Monte Carlo simulations are often used as a powerful tool in the Analyze or the Improve phase of a Six Sigma DMAIC (Define, Measure, Analyze, Improve, Control) project. For instance, Monte Carlo simulations can be used to improve the capability of processes. The Monte Carlo simulations can quantify the expected variation improvement. However, simulations are not only very powerful when utilized in the earlier phases of a DMAIC project, they also are a powerful tool in statistical process control.
A project involving carbon nanotubes (CNTs) provides an example.
Carbon nanotubes have become the basis of intense research due to their intriguing mechanical and electrical properties. In Motorola’s Embedded Research Systems Laboratory CNT’s electrical conductivity and high aspect ratio (length in the m, diameters in the nm range) have been utilized in one particular application for field emitter displays. The adjacent image shows a 4.6-inch display where millions of CNTs have been selectively deposited on a glass cathode while their emission has been regulated for display function.
Such fully processed displays represent a considerable resource commitment due to their manufacturing complexity. Therefore, blanket, non-patterned, diode samples were initiated as test and optimization vehicles. CNT growth was achieved by a two-step deposition process – first a metallic catalyst is deposited in a separate tool, followed by the deposition of the CNTs in a chemical vapor deposition reactor. After deposition of the CNTs, the emission properties were investigated by extracting the emission current on an anode and exposing the CNTs to an electric field. The current density was an indicator of brightness, convoluted by the phosphorus efficacy of the anode.
The brightness of the display was maximized using a classical design of experiments (DOE) approach in what is called subsequently the “laboratory phase.” The most efficient method for optimization is a sequential approach that is partitioned into three separate components – screening DOE, path of steepest ascent (PoA) and response surface method (RSM), as illustrated in Figure1. Off-the-shelf software was used for the statistical analysis. The sequential experimental approach allowed for resource efficient optimization of the emission current density. Typically, this three-tiered approach is now used in Monte Carlo simulation to predict the process variability followed by laboratory verification runs. In the approach illustrated in Figure 1, it is demonstrated that the Monte Carlo simulation in what is termed the “simulation phase” also can be used as a process troubleshooting tool and may lead to discoveries of hidden influential factors. Simulation software was used to carry out the Monte Carlo simulation. The statistical model obtained from the laboratory phase was used as a transfer function to calculate the expected emission output current density. Since the control of the significant factors is limited, their variation led to a distribution of the resulting emission current density.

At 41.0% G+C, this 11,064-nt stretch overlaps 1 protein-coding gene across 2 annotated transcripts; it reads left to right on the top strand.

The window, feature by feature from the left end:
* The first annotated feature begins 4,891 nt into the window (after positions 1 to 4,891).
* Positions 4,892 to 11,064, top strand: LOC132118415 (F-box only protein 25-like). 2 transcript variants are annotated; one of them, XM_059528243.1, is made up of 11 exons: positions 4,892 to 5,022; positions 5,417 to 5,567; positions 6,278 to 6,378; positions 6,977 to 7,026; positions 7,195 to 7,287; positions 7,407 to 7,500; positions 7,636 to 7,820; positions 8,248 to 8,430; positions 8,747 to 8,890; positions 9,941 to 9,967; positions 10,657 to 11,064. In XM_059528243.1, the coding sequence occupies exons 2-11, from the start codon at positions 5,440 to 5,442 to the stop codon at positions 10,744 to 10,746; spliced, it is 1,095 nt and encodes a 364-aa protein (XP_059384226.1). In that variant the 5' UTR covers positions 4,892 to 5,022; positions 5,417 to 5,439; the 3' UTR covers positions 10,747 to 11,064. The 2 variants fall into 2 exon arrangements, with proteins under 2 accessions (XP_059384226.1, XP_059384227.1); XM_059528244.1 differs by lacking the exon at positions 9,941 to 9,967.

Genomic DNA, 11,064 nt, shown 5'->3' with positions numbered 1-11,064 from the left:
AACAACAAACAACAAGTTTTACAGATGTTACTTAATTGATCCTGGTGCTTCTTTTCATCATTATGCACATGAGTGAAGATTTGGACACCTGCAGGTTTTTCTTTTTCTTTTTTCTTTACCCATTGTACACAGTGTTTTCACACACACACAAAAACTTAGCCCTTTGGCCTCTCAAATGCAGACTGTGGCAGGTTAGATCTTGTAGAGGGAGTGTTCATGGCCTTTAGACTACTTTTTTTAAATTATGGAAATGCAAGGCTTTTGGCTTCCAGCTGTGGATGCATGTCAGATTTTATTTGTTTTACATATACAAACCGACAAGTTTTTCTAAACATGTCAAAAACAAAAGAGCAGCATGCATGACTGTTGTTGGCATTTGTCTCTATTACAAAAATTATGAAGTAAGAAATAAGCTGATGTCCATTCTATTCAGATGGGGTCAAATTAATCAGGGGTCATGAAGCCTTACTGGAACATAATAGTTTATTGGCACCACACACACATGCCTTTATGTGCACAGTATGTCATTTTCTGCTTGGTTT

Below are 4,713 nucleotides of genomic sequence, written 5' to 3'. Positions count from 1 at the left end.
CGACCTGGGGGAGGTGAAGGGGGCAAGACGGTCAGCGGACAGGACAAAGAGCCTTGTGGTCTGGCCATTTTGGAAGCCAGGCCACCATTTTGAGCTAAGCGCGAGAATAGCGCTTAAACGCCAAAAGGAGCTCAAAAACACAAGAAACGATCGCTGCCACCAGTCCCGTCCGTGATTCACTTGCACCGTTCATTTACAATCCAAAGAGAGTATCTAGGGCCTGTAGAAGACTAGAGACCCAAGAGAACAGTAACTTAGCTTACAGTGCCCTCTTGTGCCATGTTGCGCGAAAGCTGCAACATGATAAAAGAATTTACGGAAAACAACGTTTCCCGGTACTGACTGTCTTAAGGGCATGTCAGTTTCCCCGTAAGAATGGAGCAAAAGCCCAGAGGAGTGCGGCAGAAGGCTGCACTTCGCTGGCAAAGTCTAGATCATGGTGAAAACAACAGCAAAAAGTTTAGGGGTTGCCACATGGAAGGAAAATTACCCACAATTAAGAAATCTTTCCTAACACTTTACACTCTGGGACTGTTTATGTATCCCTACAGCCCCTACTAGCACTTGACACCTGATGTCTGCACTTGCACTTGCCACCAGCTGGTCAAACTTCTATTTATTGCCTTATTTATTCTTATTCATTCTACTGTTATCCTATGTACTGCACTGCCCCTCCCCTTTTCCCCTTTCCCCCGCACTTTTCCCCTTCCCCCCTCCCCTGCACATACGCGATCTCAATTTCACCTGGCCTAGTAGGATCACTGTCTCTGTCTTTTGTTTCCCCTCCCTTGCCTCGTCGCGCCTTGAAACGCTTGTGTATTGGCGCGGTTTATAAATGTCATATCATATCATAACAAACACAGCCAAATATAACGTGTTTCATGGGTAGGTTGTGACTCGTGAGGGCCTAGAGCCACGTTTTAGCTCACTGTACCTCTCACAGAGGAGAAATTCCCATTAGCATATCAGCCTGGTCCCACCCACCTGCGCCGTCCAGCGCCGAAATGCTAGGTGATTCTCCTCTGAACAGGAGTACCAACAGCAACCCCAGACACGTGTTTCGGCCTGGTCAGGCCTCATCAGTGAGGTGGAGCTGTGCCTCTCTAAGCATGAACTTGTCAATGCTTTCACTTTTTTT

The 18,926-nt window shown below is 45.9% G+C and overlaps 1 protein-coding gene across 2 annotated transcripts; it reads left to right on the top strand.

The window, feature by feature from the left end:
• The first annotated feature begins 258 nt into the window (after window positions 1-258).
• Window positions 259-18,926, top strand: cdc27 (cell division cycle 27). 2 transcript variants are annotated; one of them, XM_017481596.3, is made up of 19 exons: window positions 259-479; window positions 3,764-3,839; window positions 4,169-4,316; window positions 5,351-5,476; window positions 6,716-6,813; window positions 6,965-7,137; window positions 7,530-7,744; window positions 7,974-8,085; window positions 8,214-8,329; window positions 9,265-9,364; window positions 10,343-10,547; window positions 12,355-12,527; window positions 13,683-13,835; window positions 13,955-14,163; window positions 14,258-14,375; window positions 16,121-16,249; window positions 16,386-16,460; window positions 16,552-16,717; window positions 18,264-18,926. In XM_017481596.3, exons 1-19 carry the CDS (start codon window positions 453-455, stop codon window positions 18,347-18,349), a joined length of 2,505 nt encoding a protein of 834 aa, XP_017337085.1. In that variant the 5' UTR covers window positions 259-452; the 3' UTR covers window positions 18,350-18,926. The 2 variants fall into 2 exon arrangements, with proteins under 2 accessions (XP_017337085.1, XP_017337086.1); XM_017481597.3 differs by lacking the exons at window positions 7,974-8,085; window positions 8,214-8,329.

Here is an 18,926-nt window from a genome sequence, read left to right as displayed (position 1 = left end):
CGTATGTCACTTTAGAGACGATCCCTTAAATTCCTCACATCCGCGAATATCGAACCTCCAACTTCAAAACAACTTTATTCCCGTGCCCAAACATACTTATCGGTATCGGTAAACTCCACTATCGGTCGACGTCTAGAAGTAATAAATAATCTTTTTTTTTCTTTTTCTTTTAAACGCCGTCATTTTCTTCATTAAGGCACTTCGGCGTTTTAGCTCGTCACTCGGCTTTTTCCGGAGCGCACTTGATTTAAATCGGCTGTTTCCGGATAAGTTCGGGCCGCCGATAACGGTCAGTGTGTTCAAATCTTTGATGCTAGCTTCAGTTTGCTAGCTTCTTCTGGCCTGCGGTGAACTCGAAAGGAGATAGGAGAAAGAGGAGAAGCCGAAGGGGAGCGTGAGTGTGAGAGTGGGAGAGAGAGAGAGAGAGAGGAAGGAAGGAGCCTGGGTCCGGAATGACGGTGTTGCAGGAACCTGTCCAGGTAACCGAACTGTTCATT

The DOE demonstrated that the output distribution is critically dependent on the input variation distributions. By systematically changing the significant factor distribution in a computer experiment, a good fit to the measured emission current density was obtained. Then the obtained response model can be analyzed for its sensitivity to the input distributions. The response model also can be used to detect significant deviations, for example, deviations caused by a process shift, from the expected output curve.
A screening DOE (½ fraction of a 2-level, 4-factor resolution, IV, 24-1IV) was carried out in the initial phase to reveal what factors had significant influence on the emission current. The Pareto chart in Figure 2 identifies the two most significant factors, A and B, whereas D had only a minor influence. It also shows that some interaction between A and B was present and Factor C had no impact. The inset displays the residuals of the statistical model plotted against the most significant Factor A. The response surface was curved; therefore a RSM was required for true optimization.
In the contour plot of Figure 3, an inverse square root transformation was used on the emission current density to normalize the data and plotted versus the two most significant factors – A and B. The analysis of variance (ANOVA) table is given in the inset. Results of Figure 3 indicated that in order to improve emission current density, Factor A should be increased and Factor B decreased. This course was pursued with the PoA. It rapidly became clear that while Factor A was easily controlled and increased, Factor B was not. Lowering Factor B below a certain threshold resulted in loss of controllability and a compromise had to be found. Therefore the most flexible and most important factor was Factor A. As Factor A was steadily increased a local maximum for emission current was found with the RSM centered on that new high point.